In May 1870, two of Pissarro’s pictures were chosen to be exhibited with hundreds of paintings by other artists in the Paris Salon. Their titles, “Autumn” and “Landscape,” are pretty general, so art historians have not been able to definitively determine which of Pissarro’s paintings they were. (Critical Catalog, 2005) In fact, they may not have survived the ransacking of Pissarro’s home during the Franco-Prussian war later that year.
Those paintings must have been impressive, however, since they attracted the attention of highly-regarded art critics of the day. Comments by one of them, Theodore Duret writing for L’Electeur Libre, are particularly interesting.
Duret wrote, “For him (Pissarro), the landscape on the canvas must be a faithful and exact transposition of a natural scene, the portrait of some corner of the world that actually exists. […] But while we grant the theory according to which Pissarro evidently proceeds, we cannot help remarking that, in observing it too strictly, where nature itself is so unpicturesque that the artist has painted a landscape without making a picture.” (The italics and bold are mine.)
Pissarro was already known as a painter true to nature and Duret’s reference to “portrait of some corner of the world” is apt. However, the critic says that Pissarro observes this practice so carefully, depicting everyday scenes, that his paintings are “unpicturesque” or not pretty! Too bad we cannot see the exact painting he wrote about.
However, there are several paintings from that period in Pissarro’s work that illustrate Duret’s point. “The Forest” provides a good example. At first glance, it appears to be a horizontal rectangle of green, or several shades of green. Then we notice the sunlight on large tree trunks and cottages on the left. Only after looking closely, do we discover a bending woman in the left foreground. Is she picking up nuts from the trees? Almost by accident we discover people under a tree on the right. Are there two, or three, or four? There is no statue or important building, no famous person; nor does it depict a historic event or a mythical story. It would be hard to create a story about it.The scene is pleasant enough, but not memorable. Is this what Duret meant?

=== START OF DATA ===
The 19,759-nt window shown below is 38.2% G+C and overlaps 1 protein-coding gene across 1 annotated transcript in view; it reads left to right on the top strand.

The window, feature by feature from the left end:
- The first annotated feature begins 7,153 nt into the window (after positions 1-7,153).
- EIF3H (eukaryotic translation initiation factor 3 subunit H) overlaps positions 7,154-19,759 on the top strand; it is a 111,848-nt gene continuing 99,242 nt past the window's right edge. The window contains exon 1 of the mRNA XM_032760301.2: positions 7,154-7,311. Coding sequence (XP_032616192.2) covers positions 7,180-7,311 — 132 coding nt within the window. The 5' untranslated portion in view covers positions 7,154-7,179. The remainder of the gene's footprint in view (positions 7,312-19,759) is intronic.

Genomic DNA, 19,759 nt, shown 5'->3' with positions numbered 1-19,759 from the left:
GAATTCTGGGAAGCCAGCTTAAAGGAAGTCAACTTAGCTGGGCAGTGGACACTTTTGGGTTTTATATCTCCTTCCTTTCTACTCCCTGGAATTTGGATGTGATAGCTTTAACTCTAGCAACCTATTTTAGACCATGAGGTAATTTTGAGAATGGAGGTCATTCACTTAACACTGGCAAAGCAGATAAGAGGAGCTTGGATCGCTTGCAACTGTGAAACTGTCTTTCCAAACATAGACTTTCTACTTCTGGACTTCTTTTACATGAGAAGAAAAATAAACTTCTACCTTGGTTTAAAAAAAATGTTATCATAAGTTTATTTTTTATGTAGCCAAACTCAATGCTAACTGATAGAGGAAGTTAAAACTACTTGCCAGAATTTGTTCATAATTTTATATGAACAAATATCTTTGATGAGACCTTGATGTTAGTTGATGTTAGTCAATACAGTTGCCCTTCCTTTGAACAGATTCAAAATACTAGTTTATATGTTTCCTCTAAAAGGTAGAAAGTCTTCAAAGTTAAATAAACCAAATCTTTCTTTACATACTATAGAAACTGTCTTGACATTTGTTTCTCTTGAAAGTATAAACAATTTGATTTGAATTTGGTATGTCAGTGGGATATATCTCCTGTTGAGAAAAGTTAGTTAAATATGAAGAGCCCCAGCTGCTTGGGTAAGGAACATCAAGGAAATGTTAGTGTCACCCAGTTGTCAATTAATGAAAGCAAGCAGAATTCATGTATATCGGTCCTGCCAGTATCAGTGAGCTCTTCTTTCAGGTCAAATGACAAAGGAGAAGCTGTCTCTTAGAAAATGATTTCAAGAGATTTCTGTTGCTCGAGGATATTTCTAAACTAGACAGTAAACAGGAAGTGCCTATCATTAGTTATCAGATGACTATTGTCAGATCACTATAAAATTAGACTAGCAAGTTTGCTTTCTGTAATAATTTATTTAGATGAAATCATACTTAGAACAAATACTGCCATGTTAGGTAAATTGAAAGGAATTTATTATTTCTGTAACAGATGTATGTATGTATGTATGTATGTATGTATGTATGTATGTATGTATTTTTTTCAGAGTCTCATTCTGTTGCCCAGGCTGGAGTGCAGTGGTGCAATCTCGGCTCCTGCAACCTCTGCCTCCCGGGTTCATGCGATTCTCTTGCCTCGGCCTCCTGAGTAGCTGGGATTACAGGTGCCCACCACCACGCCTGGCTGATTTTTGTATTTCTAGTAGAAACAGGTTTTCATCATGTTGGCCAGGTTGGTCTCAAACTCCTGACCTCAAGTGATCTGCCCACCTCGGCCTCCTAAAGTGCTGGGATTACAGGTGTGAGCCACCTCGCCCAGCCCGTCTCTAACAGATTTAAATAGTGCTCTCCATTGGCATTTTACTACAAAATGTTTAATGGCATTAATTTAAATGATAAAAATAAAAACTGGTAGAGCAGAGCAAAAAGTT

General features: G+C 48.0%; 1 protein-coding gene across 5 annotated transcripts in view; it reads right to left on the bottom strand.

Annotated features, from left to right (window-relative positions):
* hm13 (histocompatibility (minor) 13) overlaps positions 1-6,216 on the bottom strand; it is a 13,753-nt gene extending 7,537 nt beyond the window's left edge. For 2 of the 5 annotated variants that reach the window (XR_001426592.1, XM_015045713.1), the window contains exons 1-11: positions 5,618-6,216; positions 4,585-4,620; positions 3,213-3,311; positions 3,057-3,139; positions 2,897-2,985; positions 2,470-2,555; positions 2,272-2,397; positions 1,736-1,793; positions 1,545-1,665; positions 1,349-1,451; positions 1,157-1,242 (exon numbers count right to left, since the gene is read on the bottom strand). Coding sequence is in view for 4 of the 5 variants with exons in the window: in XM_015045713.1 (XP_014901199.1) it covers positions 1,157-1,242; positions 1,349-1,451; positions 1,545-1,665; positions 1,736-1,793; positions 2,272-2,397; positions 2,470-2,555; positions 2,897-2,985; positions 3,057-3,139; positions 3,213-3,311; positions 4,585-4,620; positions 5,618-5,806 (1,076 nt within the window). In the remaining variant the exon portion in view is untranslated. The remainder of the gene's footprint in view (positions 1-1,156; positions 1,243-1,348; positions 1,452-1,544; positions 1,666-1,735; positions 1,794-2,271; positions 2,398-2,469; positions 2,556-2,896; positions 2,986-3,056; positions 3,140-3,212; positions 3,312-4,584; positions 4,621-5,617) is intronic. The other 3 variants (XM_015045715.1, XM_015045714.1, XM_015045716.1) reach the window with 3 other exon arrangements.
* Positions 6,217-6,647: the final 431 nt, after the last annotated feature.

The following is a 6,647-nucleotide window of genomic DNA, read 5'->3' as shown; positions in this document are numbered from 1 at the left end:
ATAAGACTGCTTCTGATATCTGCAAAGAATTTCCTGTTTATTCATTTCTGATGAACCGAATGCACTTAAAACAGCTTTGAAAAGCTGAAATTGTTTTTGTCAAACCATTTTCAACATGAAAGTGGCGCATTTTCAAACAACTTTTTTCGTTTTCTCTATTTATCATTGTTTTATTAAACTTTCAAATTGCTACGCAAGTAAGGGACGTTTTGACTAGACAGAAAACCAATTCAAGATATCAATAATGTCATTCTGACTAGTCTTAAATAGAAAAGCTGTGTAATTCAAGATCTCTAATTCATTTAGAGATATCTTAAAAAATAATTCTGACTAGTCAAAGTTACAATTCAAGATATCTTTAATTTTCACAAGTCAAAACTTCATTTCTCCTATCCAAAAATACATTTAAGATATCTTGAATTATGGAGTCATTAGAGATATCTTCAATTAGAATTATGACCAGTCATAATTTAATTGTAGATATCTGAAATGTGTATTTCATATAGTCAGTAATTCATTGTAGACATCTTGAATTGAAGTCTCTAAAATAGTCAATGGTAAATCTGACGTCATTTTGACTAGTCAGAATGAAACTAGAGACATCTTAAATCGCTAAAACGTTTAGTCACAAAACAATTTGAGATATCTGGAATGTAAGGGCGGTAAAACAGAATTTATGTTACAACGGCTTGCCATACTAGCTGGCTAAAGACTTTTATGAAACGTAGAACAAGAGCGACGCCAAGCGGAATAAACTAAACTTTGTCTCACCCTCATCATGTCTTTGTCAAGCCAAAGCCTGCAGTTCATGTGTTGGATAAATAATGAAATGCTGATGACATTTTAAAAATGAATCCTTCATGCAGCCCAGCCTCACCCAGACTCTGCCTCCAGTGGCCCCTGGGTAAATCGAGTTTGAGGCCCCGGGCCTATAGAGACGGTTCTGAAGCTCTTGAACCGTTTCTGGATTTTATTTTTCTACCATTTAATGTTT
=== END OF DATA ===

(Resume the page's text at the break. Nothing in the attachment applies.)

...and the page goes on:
Apparently, this little corner of the world appealed to Pissarro for different reasons. He saw much more than thick leaves, dense tree trunks, and firm ground. In making the painting, he gives us no focal point to draw our attention. He crowds the trees together as if they are all pushing to the front. There is no sense of space or “breathing room” in the picture. Except for a tiny corner of blue, there is no sky.
Pissarro was not painting a grove of trees. He was arranging contrasts — color (yellows and greens) and paint ( thin and thick), brushstrokes (heavy and light) and patterns (dark and bright). He balanced it so carefully that we see the whole, not the parts.
Duret might not have called this landscape a picture, but it is an intriguing painting just the same. In more recent years, we have grown accustomed to works by Picasso, Klee, and Pollock that contain blocks of color, light and dark contrasts, and all-over design. Now we are able to understand what Pissarro was doing in 1870.
Abstract art had not been invented then, but Pissarro already had the eye of an abstract painter.